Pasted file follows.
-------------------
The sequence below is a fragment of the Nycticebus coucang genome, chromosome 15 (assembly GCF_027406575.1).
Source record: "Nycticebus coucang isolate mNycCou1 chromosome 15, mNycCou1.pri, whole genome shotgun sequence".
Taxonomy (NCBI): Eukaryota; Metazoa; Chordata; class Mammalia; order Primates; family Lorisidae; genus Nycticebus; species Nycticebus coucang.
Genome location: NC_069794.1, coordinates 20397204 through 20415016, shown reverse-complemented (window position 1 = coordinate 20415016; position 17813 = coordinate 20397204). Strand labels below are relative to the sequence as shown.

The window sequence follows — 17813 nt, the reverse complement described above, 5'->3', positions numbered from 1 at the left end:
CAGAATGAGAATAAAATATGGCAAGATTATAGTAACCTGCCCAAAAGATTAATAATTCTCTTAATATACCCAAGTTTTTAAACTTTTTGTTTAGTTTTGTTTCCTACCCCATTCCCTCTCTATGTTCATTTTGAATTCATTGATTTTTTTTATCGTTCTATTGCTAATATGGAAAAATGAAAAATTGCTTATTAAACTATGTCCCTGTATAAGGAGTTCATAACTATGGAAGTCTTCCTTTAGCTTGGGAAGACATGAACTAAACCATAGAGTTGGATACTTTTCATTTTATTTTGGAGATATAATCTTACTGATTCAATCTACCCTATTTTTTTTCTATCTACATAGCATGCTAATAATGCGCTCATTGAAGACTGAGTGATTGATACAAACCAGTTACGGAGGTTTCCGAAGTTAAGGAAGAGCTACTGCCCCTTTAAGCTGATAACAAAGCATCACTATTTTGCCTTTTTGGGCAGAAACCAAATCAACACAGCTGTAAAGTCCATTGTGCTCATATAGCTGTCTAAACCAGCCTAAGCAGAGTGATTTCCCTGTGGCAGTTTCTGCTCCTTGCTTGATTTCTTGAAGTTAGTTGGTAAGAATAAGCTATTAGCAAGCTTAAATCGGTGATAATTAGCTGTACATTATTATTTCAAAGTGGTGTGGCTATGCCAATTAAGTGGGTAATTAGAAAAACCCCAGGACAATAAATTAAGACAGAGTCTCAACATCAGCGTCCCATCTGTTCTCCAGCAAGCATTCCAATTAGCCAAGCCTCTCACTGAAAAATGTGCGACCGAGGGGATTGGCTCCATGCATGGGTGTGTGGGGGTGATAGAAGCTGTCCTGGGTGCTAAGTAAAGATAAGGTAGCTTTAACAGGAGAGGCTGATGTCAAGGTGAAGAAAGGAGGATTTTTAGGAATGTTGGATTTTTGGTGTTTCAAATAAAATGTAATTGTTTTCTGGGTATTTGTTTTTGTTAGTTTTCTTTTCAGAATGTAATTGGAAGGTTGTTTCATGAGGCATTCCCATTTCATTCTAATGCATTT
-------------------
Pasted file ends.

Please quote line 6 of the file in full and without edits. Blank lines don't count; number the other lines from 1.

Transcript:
CAGAATGAGAATAAAATATGGCAAGATTATAGTAACCTGCCCAAAAGATTAATAATTCTCTTAATATACCCAAGTTTTTAAACTTTTTGTTTAGTTTTGTTTCCTACCCCATTCCCTCTCTATGTTCATTTTGAATTCATTGATTTTTTTTATCGTTCTATTGCTAATATGGAAAAATGAAAAATTGCTTATTAAACTATGTCCCTGTATAAGGAGTTCATAACTATGGAAGTCTTCCTTTAGCTTGGGAAGACATGAACTAAACCATAGAGTTGGATACTTTTCATTTTATTTTGGAGATATAATCTTACTGATTCAATCTACCCTATTTTTTTTCTATCTACATAGCATGCTAATAATGCGCTCATTGAAGACTGAGTGATTGATACAAACCAGTTACGGAGGTTTCCGAAGTTAAGGAAGAGCTACTGCCCCTTTAAGCTGATAACAAAGCATCACTATTTTGCCTTTTTGGGCAGAAACCAAATCAACACAGCTGTAAAGTCCATTGTGCTCATATAGCTGTCTAAACCAGCCTAAGCAGAGTGATTTCCCTGTGGCAGTTTCTGCTCCTTGCTTGATTTCTTGAAGTTAGTTGGTAAGAATAAGCTATTAGCAAGCTTAAATCGGTGATAATTAGCTGTACATTATTATTTCAAAGTGGTGTGGCTATGCCAATTAAGTGGGTAATTAGAAAAACCCCAGGACAATAAATTAAGACAGAGTCTCAACATCAGCGTCCCATCTGTTCTCCAGCAAGCATTCCAATTAGCCAAGCCTCTCACTGAAAAATGTGCGACCGAGGGGATTGGCTCCATGCATGGGTGTGTGGGGGTGATAGAAGCTGTCCTGGGTGCTAAGTAAAGATAAGGTAGCTTTAACAGGAGAGGCTGATGTCAAGGTGAAGAAAGGAGGATTTTTAGGAATGTTGGATTTTTGGTGTTTCAAATAAAATGTAATTGTTTTCTGGGTATTTGTTTTTGTTAGTTTTCTTTTCAGAATGTAATTGGAAGGTTGTTTCATGAGGCATTCCCATTTCATTCTAATGCATTT